Sugars, and Sugar Substitutes

Articles
November 19, 2009

Sugars, and Sugar Substitutes

Sugars, and Sugar Substitutes

According to the American Heart Association (AHA), Americans, on average, eat about 22 teaspoons (110 grams) of added sugars a day! This amounts to about 146 pounds per year, according to the United States Department of Agriculture’s (USDA) Economic Research Service. Broken down, American’s consume about 45 pounds of refined sugar (about 2 ounces or 56 grams a day), 58 pounds of corn sweeteners (about 2.5 ounces or 70 grams a day) and a little over a pound of honey or maple syrup per year.

MyPyramid.gov considers sugars (not found in whole foods like fruits and vegetables) part of the ‘discretionary calories’ category, as these added sugars are not a vital part of a healthy diet. In the August 2009 issue of Circulation: Journal of the American Heart Association, researchers concluded that diets high in added sugars are linked to obesity, high blood pressure, increased triglycerides, and cardiovascular disease. To lower those risks, recommendations to limit sugar intake (based on general caloric allowances) to no more than 5 teaspoons or 25 grams (80 calories) of added sugar a day for women, and no more than 9 teaspoons or 37.5 grams (144 calories) per day for men.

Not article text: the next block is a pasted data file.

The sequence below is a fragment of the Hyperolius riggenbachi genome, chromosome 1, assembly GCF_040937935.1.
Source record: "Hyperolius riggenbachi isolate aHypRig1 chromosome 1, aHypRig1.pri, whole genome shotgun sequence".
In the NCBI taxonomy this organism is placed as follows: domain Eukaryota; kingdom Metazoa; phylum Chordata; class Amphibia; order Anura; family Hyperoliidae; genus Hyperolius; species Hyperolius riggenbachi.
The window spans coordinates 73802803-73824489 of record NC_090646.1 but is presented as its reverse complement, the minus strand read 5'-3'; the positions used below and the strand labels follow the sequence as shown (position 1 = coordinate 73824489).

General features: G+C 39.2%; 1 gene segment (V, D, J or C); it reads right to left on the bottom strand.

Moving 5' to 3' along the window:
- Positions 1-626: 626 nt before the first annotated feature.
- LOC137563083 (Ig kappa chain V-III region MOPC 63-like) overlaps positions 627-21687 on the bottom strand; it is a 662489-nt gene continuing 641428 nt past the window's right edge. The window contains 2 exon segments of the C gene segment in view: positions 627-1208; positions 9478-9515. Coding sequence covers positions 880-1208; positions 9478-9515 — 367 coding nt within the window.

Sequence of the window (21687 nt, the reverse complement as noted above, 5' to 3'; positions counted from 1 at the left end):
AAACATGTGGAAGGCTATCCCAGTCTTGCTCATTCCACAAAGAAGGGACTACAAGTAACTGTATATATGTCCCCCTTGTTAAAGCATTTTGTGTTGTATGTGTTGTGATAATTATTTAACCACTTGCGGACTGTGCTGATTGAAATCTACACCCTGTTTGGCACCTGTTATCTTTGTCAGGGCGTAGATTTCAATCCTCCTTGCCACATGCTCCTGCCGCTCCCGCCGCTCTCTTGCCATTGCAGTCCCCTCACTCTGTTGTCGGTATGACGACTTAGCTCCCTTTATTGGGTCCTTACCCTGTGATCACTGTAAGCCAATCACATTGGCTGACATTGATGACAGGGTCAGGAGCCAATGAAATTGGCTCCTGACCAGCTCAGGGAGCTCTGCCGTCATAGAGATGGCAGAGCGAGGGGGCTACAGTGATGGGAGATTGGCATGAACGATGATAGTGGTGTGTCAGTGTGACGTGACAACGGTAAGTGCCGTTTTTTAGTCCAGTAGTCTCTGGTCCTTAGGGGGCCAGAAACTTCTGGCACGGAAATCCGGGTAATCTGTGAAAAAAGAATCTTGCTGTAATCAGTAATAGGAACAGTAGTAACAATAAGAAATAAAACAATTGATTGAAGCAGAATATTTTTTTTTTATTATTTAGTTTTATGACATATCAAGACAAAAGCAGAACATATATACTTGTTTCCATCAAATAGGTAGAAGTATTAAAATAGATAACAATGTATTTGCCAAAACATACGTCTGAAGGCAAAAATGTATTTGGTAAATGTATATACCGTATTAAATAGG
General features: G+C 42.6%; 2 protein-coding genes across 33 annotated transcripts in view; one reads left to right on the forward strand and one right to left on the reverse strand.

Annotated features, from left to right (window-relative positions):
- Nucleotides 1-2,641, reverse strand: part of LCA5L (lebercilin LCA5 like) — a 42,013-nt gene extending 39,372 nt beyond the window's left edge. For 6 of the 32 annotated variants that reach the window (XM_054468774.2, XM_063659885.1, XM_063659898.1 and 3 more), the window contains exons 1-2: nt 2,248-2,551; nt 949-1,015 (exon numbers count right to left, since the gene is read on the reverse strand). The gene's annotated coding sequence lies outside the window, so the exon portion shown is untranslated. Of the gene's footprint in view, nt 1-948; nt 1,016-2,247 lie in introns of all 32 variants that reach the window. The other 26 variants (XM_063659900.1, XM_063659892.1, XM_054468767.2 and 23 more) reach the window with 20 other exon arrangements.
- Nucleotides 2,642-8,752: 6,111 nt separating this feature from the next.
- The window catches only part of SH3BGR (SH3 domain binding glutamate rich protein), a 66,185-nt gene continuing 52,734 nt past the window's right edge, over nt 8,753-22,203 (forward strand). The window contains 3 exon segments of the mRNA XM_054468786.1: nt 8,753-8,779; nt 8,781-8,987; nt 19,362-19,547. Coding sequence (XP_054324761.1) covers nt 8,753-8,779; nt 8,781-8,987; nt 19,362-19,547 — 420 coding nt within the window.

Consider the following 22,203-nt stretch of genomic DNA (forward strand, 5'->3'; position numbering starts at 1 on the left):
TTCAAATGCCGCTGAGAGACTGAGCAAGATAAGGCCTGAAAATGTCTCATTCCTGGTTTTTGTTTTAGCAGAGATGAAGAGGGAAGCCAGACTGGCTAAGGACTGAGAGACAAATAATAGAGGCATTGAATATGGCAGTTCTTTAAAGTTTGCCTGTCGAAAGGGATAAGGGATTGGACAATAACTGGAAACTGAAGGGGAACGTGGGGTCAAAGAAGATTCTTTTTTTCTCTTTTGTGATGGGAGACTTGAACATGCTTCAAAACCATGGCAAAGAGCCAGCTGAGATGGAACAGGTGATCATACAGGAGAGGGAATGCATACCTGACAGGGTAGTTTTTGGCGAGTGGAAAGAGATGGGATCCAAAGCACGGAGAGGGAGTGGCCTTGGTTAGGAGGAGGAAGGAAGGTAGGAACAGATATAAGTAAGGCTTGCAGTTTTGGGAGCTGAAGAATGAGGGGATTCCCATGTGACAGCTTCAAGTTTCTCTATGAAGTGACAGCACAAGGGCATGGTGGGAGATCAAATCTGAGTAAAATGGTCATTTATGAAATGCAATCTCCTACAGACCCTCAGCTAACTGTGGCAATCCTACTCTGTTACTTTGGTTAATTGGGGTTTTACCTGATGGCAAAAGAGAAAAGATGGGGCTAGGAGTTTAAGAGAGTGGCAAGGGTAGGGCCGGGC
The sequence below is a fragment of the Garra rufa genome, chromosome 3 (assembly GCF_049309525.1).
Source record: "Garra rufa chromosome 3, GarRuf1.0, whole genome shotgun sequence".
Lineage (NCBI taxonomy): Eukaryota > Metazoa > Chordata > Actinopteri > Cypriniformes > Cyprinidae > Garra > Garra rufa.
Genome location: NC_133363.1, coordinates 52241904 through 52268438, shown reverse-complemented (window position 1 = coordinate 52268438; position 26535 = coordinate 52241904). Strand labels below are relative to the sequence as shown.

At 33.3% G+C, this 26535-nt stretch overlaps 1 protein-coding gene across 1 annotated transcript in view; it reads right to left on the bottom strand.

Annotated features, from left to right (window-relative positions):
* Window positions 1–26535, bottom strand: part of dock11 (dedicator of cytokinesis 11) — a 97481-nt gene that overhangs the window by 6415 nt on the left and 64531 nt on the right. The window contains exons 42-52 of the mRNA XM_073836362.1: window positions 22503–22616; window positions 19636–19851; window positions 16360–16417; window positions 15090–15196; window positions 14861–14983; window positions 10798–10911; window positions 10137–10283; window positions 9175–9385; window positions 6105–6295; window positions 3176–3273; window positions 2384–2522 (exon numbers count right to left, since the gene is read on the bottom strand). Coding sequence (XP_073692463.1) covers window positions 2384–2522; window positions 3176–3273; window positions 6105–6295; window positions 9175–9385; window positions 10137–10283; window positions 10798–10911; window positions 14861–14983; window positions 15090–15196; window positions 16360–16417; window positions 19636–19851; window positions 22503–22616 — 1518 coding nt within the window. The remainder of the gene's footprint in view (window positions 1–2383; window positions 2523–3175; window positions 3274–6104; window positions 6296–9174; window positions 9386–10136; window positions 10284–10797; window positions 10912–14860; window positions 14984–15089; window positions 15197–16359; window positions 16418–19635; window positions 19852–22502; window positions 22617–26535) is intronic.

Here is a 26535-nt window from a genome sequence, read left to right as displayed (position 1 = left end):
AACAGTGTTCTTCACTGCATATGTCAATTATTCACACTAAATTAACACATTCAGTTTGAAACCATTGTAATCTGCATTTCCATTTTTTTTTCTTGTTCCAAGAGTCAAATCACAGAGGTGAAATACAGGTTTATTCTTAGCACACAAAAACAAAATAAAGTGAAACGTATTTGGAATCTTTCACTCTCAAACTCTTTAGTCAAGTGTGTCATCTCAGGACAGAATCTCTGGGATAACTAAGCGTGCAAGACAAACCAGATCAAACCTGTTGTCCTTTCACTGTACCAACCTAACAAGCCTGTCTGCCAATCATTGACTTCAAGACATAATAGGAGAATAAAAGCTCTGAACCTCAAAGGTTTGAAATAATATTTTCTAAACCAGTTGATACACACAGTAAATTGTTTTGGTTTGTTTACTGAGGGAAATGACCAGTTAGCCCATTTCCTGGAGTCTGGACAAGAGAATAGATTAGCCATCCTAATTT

According to the Food & Drug Administration (FDA), “sugars” refer to all caloric sweeteners containing the individual or a combination of– sucrose, fructose and glucose. This includes, sugar from sugar beets and sugar cane, corn sweeteners (high fructose corn syrup, glucose syrup and dextrose), honey, maple syrup, agave syrup and other edible syrups. The artificial or non-caloric sweeteners do not fall into the “sugars” category listed on the Nutrition Facts Panel on food products.